It Doesn't Have To Be Right…

… it just has to sound plausible


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Having my mind melded

Sf Signal asked a bunch of people for their picks of the top five genre books, films and television of 2009. I was one of those people, and you can see my response here.

I’ll be doing my usual best of the year here on this blog as well, of course, but it won’t be limited to science fiction, fantasy or horror. And I’ll admit now that at least two of the books in my top five are mainstream (as are many of the honourable mentions). Likewise with the films. And, rather than television, I’ll be doing my best albums of the year.

My best of the year post should appear in a couple of weeks – I don’t think I’ll do it early because I still have a few books lined up for which I have high hopes…

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Science Fiction is the literature of the future

And by that I don’t mean that science fiction is stories set in the future.

At this moment in time, in purely commercial terms, taking the genre as a whole, fantasy is outselling science fiction. Mark Charan Newton gives some reasons why on his blog here.

But that means what, exactly? That sf is at risk? that it’s dying? that if this terrible state of affairs keeps up, there’ll be no more science fiction?

Of course not.

These days, I suspect it’s wrong to even call sf a genre. It’s more of a culture set. Its styles and tropes, anything which might readily identify it, have been picked up by other genres, have been spun out to create yet other genres, have become in many respects a significant part of our cultural landscape.

(This doesn’t mean I buy into the “we live in a science fiction world, so people don’t want to read it” argument. The 1950s – atomic bombs! – and 1960s – the Apollo programme! – were pretty much science fiction worlds, and the genre was going strong then.)

As I said, science fiction has spread out into a number of diverse cultures – some it has infected, some it has generated fully-formed from its own brow. Cyberpunk, steampunk, military sf, for example. It has invaded popular film and television and computer games.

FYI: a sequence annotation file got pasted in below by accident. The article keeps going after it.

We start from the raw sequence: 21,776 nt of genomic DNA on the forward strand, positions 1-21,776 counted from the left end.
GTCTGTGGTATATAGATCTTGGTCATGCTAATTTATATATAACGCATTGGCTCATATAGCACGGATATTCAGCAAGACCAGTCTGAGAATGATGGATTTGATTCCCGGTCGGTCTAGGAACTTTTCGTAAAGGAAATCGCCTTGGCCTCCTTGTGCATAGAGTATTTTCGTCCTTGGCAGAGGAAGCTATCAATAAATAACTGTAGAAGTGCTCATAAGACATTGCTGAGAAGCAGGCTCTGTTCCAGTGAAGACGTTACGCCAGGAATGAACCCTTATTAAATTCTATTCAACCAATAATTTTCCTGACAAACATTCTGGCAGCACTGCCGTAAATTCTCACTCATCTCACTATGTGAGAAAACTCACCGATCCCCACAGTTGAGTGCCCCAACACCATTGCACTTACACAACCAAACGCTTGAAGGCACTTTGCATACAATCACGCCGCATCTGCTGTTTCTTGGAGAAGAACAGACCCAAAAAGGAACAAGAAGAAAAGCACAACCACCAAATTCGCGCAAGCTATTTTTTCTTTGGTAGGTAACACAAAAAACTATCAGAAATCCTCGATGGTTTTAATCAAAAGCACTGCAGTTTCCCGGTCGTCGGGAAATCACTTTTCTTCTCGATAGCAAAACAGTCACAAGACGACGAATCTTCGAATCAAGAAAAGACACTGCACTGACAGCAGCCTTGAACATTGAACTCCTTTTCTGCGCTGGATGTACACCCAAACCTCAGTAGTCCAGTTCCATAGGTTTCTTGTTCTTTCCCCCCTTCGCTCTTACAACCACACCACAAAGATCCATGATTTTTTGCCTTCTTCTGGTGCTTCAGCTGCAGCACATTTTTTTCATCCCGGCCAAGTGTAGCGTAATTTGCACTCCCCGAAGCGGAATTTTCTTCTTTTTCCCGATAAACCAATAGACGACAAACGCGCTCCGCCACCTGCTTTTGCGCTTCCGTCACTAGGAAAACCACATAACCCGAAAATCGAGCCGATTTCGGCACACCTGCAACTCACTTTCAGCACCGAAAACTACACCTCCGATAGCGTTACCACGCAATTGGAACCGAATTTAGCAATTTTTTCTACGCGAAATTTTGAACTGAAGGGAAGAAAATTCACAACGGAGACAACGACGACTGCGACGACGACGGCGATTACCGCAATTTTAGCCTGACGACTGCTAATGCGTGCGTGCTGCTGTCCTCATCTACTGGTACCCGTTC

So sf is no longer a monolithic genre or culture. Add up everything that can be called “science fiction” and I think you’ll find it outsells fantasy. It’s not just literature anymore. Neither, of course, is fantasy – just look at the success of The Lord of the Rings and Harry Potter films. But fantasy is not yet as pervasive as sf in the western cultural landscape.

(Yes, some forms of fantasy play a significant role in western culture; but not the form usually identified as fantasy literature – unlike that which is usually identified as science fiction literature.)

So yes, science fiction is the literature of the future because it is not just literature. It is a culture, it is pervasive. It is populating, and may soon dominate, our cultural landscape. Science fiction is not just the literature of the future, it is the future.


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Top 10 Displacement Activities

Ten things you find yourself doing when you should be working on a short story or novel:

1. browsing the Internet
2. reading
3. watching telly
4. playing a computer game
5. alphabetising your book-shelves
6. re-tagging your MP3 collection
7. daydreaming about the short story or novel you’re going to write
8. thinking up a top ten list of something
9. housework
10. writing blog posts about displacement activities…


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Oops

It seems my last post on Beacon Books caused blogger.com to think It Doesn’t Have To Be Right is a spam blog. So they locked it and I had to ask for a review. Otherwise they would delete it. So perhaps sex and science fiction don’t mix all that well, after all.


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Consequences

I’ve just heard that Spandau Ballet are reforming, and I have to wonder if there is a side-effect of the credit crunch no one has considered….

All those terrible bands and celebrities of the last twenty-five years we’d happily thought had retired have also been hit by the credit crunch. So they’re relaunching their careers to bolster their dwindling incomes.

So yes, things are going to get worse. Much worse.


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Signs of the Times

Back in the 1980s and 1990s, newspapers used “monster” people – i.e., make some poor sod out to be a combination of Hitler, Stalin, Pol Pot and Gary Glitter. It didn’t matter if they deserved such treatment. It sold newspapers.

It seems the 21st century spin on this is to take some nobody who bludgeoned their way into the public eye, and pretend they’re Princess Diana come again. It doesn’t matter if they deserve such treatment. It sells newspapers.


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Here’s An Interesting Idea…

When mismanagement by the chief executive officer of a public limited company results in that company losing billions of Pounds Sterling, how about not rewarding him* for his years of service?

Fire him. Don’t give him his benefits. And since he’s quite clearly incompetent, don’t give him a consultancy clause. Other companies should steer clear of him too, unless they want their company to make a massive loss.

I’m boggled that we might need to make laws to ensure this. Surely it’s common sense? Oh wait. Early in his career, a public auditor suggested Robert Maxwell should never be put in charge of a public limited company again. No one listened. And look what happened. So maybe we do need laws then.

Welcome to the 21st Century, where we need laws to protect us from terrorists… and the rich.

(* or her, of course)